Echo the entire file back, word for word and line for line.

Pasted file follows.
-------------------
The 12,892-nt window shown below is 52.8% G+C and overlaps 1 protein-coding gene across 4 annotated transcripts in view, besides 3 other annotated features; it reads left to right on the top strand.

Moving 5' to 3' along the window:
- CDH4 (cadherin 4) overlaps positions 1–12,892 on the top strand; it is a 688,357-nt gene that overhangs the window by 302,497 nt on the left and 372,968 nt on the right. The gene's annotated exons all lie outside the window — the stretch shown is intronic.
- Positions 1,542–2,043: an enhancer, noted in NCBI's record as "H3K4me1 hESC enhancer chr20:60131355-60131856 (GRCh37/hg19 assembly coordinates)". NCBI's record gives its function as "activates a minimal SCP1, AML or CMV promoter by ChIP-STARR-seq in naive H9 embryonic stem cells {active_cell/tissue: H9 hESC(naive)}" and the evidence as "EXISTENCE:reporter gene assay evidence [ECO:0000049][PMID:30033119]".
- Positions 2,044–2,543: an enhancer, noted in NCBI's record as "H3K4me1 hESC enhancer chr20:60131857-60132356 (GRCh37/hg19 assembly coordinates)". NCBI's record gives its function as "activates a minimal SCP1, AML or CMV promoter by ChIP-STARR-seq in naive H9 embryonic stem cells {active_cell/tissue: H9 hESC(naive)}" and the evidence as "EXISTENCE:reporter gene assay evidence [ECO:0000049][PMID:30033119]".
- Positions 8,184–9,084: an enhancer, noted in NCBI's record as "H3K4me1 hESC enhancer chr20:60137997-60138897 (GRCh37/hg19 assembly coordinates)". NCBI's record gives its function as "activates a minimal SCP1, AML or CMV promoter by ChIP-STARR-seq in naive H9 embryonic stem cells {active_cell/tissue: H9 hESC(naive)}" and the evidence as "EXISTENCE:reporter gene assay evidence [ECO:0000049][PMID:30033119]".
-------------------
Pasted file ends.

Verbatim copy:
The 12,892-nt window shown below is 52.8% G+C and overlaps 1 protein-coding gene across 4 annotated transcripts in view, besides 3 other annotated features; it reads left to right on the top strand.

Moving 5' to 3' along the window:
- CDH4 (cadherin 4) overlaps positions 1–12,892 on the top strand; it is a 688,357-nt gene that overhangs the window by 302,497 nt on the left and 372,968 nt on the right. The gene's annotated exons all lie outside the window — the stretch shown is intronic.
- Positions 1,542–2,043: an enhancer, noted in NCBI's record as "H3K4me1 hESC enhancer chr20:60131355-60131856 (GRCh37/hg19 assembly coordinates)". NCBI's record gives its function as "activates a minimal SCP1, AML or CMV promoter by ChIP-STARR-seq in naive H9 embryonic stem cells {active_cell/tissue: H9 hESC(naive)}" and the evidence as "EXISTENCE:reporter gene assay evidence [ECO:0000049][PMID:30033119]".
- Positions 2,044–2,543: an enhancer, noted in NCBI's record as "H3K4me1 hESC enhancer chr20:60131857-60132356 (GRCh37/hg19 assembly coordinates)". NCBI's record gives its function as "activates a minimal SCP1, AML or CMV promoter by ChIP-STARR-seq in naive H9 embryonic stem cells {active_cell/tissue: H9 hESC(naive)}" and the evidence as "EXISTENCE:reporter gene assay evidence [ECO:0000049][PMID:30033119]".
- Positions 8,184–9,084: an enhancer, noted in NCBI's record as "H3K4me1 hESC enhancer chr20:60137997-60138897 (GRCh37/hg19 assembly coordinates)". NCBI's record gives its function as "activates a minimal SCP1, AML or CMV promoter by ChIP-STARR-seq in naive H9 embryonic stem cells {active_cell/tissue: H9 hESC(naive)}" and the evidence as "EXISTENCE:reporter gene assay evidence [ECO:0000049][PMID:30033119]".